Of all the firms that have made a commitment to LPM, Bilzin Sumberg, a Miami law firm with about 100 lawyers, has taken one of the most ambitious approaches and seen the greatest results. To date, more than half of their partners have completed an intensive three-month one-to-one coaching program aimed to change the way their lawyers manage every matter. Once the number of people who had completed coaching reached a critical mass, the partners demanded improved tools to track progress and spending, and ultimately selected Thomson Reuters’ ENGAGE software. The firm also established a committee to monitor the use of LPM and assure that its initial momentum continues to grow.
One of the first to complete the coaching was Al Dotson, the practice group leader of its Government Relations and Land Development Practice Group. Dotson represents real estate developers and contractors in highly complex matters that involve a series of government regulatory agency approvals. His clients loved the LPM approach because they use project management to run their own businesses. Within a few weeks of starting the coaching, one of his clients was so impressed by a legal project plan Dotson had produced that he asked Bilzin to take on a significant amount of new work.
“That’s when we recognized that our focus on efficiency translated very well from a way of working with clients to a way of getting new business,” says Dotson. “We’ve since found that that our ability to demonstrate our skills in planning and budgeting matters continues to lead to new work. It’s one thing for us to tell a client that we know how to help them acquire land. It’s something else entirely for us to be able to say, here is the process that we will use to do that. You are really allowing all the business people to play it all out in advance.”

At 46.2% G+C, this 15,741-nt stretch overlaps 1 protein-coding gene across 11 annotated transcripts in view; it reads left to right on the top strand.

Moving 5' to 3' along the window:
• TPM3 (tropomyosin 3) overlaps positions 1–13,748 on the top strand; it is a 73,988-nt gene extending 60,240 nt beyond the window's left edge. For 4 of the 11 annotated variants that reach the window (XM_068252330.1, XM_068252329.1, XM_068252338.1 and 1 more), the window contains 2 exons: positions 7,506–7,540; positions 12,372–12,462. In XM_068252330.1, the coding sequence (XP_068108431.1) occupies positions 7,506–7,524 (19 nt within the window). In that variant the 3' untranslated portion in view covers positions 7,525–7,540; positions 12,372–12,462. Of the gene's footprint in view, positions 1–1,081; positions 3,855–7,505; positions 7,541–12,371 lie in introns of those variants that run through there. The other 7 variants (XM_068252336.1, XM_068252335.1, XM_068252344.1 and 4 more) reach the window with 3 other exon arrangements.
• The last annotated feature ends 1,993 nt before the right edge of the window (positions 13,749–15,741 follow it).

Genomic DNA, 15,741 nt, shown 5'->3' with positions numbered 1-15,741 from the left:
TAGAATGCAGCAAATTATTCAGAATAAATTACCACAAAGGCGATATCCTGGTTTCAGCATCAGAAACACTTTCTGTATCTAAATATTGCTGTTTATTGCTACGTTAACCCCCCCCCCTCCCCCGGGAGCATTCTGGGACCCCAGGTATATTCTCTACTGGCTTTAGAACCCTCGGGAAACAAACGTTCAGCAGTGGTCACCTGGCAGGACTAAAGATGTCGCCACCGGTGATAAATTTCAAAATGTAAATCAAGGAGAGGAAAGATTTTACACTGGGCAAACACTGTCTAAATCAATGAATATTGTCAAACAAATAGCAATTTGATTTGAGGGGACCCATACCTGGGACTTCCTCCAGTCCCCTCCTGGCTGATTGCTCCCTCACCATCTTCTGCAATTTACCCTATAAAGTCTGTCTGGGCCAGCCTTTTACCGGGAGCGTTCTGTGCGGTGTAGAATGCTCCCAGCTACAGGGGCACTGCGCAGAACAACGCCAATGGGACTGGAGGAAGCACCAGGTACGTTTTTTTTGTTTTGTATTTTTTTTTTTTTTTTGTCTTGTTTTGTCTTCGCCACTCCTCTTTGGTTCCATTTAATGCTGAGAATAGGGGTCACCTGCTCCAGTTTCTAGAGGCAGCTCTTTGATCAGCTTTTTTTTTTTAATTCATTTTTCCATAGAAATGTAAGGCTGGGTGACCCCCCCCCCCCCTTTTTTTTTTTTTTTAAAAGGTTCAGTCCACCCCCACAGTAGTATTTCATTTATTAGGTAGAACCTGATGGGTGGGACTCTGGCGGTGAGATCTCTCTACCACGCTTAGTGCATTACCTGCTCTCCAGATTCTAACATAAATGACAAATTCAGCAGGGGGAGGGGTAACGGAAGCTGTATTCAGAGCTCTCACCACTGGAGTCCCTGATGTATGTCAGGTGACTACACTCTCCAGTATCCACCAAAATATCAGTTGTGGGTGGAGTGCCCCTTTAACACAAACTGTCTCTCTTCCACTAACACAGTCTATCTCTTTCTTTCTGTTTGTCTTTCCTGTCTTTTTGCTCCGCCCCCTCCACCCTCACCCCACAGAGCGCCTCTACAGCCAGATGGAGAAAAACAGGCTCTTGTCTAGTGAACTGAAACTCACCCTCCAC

It is interesting to note that the LPM movement at Bilzin, and at most of the other firms described here, did not originate in the marketing department as a way to develop new business. It started in the executive committee as a way to provide more value and improve client service and satisfaction. But in the current competitive environment, there is no better way to protect longstanding relationships and to develop new ones.
There is still considerable debate about exactly how LPM should be implemented to maximize its return on investment. What’s the best way for a firm to get started? How can they sustain momentum? What role should lawyers play versus professional project managers? How much new technology do firms need, and when? The answers will vary from firm to firm depending on their clients, their culture.
But there can be little doubt that the role of LPM in marketing will continue to grow for as long as clients care about value. As David Schaefer, deputy chair of Loeb & Loeb, summed it up, “LPM is a critical strategic initiative at our firm because being efficient, transparent, and accountable builds a reputation for delivering the value that is essential to building and expanding long-term relationships.”